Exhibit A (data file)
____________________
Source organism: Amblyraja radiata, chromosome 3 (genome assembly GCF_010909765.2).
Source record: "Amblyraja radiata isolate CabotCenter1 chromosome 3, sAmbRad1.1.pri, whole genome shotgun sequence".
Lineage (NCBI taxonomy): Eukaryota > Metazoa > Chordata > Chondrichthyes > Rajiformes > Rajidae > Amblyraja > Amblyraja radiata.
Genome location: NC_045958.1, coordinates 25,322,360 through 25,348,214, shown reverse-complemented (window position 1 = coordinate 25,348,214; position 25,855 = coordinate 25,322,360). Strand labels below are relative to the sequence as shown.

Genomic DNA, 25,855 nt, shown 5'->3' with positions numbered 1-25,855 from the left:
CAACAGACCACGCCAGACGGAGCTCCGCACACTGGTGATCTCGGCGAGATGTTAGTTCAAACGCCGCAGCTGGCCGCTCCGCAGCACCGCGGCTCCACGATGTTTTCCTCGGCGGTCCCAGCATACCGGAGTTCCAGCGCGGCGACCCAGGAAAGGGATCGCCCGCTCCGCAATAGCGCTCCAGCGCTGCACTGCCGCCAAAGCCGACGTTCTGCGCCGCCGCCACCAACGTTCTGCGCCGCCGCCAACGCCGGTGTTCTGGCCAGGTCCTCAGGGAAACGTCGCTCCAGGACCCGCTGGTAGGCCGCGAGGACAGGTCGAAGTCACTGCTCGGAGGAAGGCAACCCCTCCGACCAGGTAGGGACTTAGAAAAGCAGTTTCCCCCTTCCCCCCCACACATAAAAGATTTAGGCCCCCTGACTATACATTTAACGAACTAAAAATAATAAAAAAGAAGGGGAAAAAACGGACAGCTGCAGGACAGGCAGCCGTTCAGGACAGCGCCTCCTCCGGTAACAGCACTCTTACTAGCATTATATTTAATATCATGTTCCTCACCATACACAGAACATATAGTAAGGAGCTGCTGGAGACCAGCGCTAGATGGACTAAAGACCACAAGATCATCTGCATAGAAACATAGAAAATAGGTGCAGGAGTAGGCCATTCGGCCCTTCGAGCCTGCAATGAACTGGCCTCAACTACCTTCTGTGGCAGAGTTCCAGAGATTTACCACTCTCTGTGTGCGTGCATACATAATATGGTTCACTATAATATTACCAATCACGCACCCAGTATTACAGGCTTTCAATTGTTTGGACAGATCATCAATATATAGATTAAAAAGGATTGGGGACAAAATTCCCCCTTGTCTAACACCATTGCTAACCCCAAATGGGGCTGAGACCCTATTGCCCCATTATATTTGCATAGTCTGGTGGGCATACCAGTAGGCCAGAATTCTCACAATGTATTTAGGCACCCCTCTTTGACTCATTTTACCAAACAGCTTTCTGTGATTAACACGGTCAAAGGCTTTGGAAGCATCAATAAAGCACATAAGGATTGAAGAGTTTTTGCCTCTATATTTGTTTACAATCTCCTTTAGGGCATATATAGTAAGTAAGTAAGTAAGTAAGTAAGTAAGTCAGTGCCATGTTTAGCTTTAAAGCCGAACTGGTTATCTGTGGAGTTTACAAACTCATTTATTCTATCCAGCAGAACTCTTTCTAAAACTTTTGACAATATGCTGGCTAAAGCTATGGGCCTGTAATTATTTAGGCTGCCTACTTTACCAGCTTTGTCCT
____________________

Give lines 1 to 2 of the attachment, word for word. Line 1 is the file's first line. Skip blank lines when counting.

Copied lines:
Source organism: Amblyraja radiata, chromosome 3 (genome assembly GCF_010909765.2).
Source record: "Amblyraja radiata isolate CabotCenter1 chromosome 3, sAmbRad1.1.pri, whole genome shotgun sequence".